The Supreme Court has declined to take up the appeal of a lower court ruling that bans crosses placed along Utah’s highways in honor of fallen state troopers. The justices ruled 8-1 on October 31 not to hear the appeal filed by Utah and a state troopers’ group that had wanted the court to overturn the decision and give more leeway on the display of religious symbols on public lands.
Reported the Associated Press: “Since 1998, the private Utah Highway Patrol Association has paid for and erected more than a dozen memorial crosses, most of them on state land. Texas-based American Atheists Inc. and three of its Utah members sued the state in 2005.” Two years later a federal court upheld the constitutionality of the crosses, but that ruling was later overturned by the 10th Circuit U.S. Court of Appeals in Denver.
In April the Alliance Defense Fund (ADF) took up the case on behalf of Utah and the Highway Patrol Association, asking the Supreme Court to review the case. ADF Senior Counsel Byron Babione expressed his disappointment in the High Court’s refusal. “One atheist group’s agenda shouldn’t diminish the sacrifice made by highway patrol officers and their families,” he said. “Thirteen heroic men fell, leaving their survivors to mourn and memorialize their loved ones, and now those widows, children, parents, colleagues, and many more must suffer through losing the very memorials that honored those heroes. Justice is not well served when unhappy atheists can use the law to mow down memorial crosses and renew the suffering for the survivors.”
This brilliant book was published shortly before the Occupy Wall Street mobs began their infantile vigils against capitalism, the banks, and anything remotely conservative. Which proves that Ann Coulter understands the liberal left better than practically anyone else in America. Her latest book, Demonic: How the Liberal Mob Is Endangering America, provides incredible, bone-chilling insights into the mind of the liberal. Everything she says in the book about the psychology of mobs applies one hundred percent to what we are now witnessing in cities all across America. She describes the OWS mobs to a tee when she writes:
A mob is an irrational, childlike, often violent organism that derives its energy from the group. Intoxicated by messianic goals, the promise of instant gratification, and adrenaline-pumping exhortations, mobs create mayhem, chaos, destruction, leaving a smoldering heap of wreckage for their leaders to climb to power.
Coulter was inspired by a book published in 1895 by Gustave Le Bon, a French physician, scientist, and social psychologist, with the intriguing title, The Crowd: A Study of the Popular Mind. In it, Le Bon analyzed the mind of the mob and its potentially lethal behavior. Coulter writes: “Adolf Hitler and Benito Mussolini used his book to learn how to incite a mob. Our liberals could have been Le Bon’s study subjects.” It is also quite possible that George Soros also read Le Bon’s book, for it is obvious that he is the invisible hand behind all of the efforts to use the mob in the campaign to reelect Barack Obama. Coulter writes:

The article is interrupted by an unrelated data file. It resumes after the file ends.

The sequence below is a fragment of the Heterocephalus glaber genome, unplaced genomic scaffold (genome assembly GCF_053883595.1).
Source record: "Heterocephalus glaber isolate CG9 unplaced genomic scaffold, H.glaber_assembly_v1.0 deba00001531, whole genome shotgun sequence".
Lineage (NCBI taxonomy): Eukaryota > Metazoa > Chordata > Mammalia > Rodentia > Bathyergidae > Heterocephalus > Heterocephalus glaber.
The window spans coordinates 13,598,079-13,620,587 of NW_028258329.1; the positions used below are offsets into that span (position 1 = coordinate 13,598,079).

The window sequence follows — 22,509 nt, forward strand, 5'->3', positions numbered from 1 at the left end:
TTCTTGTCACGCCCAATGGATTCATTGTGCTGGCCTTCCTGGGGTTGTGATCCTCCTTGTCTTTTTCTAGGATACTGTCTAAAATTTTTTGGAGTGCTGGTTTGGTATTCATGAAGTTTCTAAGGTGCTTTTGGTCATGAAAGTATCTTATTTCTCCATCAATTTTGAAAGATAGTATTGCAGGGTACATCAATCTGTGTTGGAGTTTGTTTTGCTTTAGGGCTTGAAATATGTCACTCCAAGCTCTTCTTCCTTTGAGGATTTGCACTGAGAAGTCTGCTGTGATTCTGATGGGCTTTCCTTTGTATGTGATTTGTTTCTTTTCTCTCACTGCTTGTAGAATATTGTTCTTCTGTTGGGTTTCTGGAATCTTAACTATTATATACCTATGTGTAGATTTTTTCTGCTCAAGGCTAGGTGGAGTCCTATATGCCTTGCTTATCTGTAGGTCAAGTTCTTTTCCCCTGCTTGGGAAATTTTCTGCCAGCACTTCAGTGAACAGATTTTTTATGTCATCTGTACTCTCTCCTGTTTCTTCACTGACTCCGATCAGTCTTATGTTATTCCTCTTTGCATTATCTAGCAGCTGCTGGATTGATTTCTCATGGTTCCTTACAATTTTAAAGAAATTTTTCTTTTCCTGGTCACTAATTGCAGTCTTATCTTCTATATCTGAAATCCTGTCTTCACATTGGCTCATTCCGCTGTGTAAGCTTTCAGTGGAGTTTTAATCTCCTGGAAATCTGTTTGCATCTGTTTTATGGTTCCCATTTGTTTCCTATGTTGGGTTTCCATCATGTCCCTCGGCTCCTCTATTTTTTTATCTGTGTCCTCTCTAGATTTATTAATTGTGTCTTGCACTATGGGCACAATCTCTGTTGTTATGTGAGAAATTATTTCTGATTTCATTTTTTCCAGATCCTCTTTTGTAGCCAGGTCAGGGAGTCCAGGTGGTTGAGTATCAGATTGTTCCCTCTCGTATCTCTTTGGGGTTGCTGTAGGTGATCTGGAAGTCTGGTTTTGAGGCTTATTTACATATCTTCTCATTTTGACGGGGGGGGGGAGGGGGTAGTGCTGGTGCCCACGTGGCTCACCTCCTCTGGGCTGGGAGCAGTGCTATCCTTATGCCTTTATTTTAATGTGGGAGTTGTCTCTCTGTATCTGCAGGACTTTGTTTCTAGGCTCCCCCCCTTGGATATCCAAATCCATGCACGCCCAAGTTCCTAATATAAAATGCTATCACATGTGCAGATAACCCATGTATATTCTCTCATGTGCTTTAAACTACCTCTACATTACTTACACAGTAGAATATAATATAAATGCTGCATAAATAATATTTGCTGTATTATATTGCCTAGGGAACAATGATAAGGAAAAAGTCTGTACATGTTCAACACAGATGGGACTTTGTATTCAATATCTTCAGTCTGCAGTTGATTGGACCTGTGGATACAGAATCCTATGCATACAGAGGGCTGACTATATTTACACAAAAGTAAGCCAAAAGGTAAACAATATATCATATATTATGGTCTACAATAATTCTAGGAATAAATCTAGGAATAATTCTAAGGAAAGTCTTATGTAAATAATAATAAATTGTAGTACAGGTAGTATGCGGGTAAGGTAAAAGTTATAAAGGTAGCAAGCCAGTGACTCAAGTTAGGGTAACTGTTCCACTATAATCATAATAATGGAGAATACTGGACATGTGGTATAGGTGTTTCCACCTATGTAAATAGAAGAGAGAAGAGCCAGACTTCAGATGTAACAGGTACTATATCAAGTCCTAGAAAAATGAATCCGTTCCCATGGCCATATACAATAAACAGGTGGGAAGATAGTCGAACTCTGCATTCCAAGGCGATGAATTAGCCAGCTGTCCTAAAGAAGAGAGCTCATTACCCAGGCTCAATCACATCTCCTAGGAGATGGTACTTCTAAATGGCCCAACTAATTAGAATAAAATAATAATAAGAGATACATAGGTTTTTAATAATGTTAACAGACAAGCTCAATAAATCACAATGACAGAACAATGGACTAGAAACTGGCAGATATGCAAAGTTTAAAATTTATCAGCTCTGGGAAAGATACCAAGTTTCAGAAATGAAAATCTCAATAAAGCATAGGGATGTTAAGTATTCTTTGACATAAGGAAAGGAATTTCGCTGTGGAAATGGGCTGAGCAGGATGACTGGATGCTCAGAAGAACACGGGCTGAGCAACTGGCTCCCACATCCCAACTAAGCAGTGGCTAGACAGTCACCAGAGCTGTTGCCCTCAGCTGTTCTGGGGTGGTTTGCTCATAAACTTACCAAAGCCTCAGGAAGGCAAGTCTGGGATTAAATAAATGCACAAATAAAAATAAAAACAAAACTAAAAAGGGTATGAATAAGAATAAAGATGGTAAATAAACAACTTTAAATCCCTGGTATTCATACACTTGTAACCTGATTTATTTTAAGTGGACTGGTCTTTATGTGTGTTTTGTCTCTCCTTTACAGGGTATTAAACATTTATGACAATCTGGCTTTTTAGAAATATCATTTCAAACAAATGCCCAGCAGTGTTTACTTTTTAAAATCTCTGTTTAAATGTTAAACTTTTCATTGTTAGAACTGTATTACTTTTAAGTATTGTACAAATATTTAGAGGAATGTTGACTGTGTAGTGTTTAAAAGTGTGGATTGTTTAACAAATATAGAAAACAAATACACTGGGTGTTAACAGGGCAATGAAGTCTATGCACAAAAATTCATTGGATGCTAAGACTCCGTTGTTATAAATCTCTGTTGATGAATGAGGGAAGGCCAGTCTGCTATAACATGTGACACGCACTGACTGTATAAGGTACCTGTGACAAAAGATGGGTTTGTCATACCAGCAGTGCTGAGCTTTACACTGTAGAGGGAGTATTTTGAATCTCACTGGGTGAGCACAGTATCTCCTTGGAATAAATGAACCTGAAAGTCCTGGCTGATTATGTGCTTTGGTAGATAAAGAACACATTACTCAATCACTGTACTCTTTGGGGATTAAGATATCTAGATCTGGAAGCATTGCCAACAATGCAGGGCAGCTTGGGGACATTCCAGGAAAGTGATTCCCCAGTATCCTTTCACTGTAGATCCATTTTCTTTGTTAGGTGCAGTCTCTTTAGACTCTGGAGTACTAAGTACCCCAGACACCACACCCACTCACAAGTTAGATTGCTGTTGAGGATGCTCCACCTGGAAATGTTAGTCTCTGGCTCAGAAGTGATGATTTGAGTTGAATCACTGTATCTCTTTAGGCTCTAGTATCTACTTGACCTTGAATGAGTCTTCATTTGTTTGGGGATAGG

When word surfaced from Politico last Sunday of sexual harassment allegations against presidential contender Herman Cain dating back to the late 1990s, questions naturally arose as to the source of the leak. The fingers have pointed in a number of directions, most notably to two of Cain’s Republican rivals, Mitt Romney and Rick Perry.
And in the midst of questions of who is responsible for the breaking story, another female National Restaurant Association (NRA) employee has levied allegations against Cain, as have others not employed by the association.
On Sunday, Politico broke the story that during Cain’s 1996-99 stint as president and CEO of the NRA, he had been accused of sexual harassment by two different women. According to Politico, the two women ultimately left the NRA with financial settlements and signed agreements not to disclose any details regarding their departure. Politico reported today that one of the women received $45,000 (Cain had said she received three to six months of pay), while the other woman received $35,000 — equivalent to a year's worth of pay — according to a New York Times story earlier this week.
Cain’s campaign chief of staff Mark Block flatly accused Perry’s campaign of being the source behind the leaked information. In a town-hall meeting Wednesday night, Cain stated, “We’ve been able to trace it back to the Perry campaign that stirred this up in order to discredit me, my campaign, and slow us down.”
Students at Sam Houston State University (SHSU) evidently learned the hard way that speech is no longer free, at least not on their campus. After receiving permission from the school, on September 22 four students groups — SHSU Lovers of Liberty, Bearkat Democrats, Sam Houston Democratic Socialists, and College Republicans — had erected a "free speech wall" in protest against SHSU’s new social media policy.
The four groups also garnered 130 signatures on a petition indicating that “they never want the Social Media Policy and Procedures Manual” to go into effect. According to the school's policy, the letters “SHSU” and all similar terms have been trademarked, and therefore any student organizations seeking to use those terms in their online identities must join a speech-restrictive “Official Community,” which gives the university the authority to approve any member group’s “official profile images/avatars” and to edit and/or delete its social media content. If a group refuses to adhere to this policy, it may not use the terms trademarked by SHSU.
On this wall students expressed a vast array of philosophies and dispositions — ranging from “Legalize Weed” and “My boyfriend is a liar!” to “If you make less than $200,000, Republicans don’t care about you." Only when Professor Joe Kirk discovered that “F*** Obama” had been written on the wall, did he take action against any of those posting messages.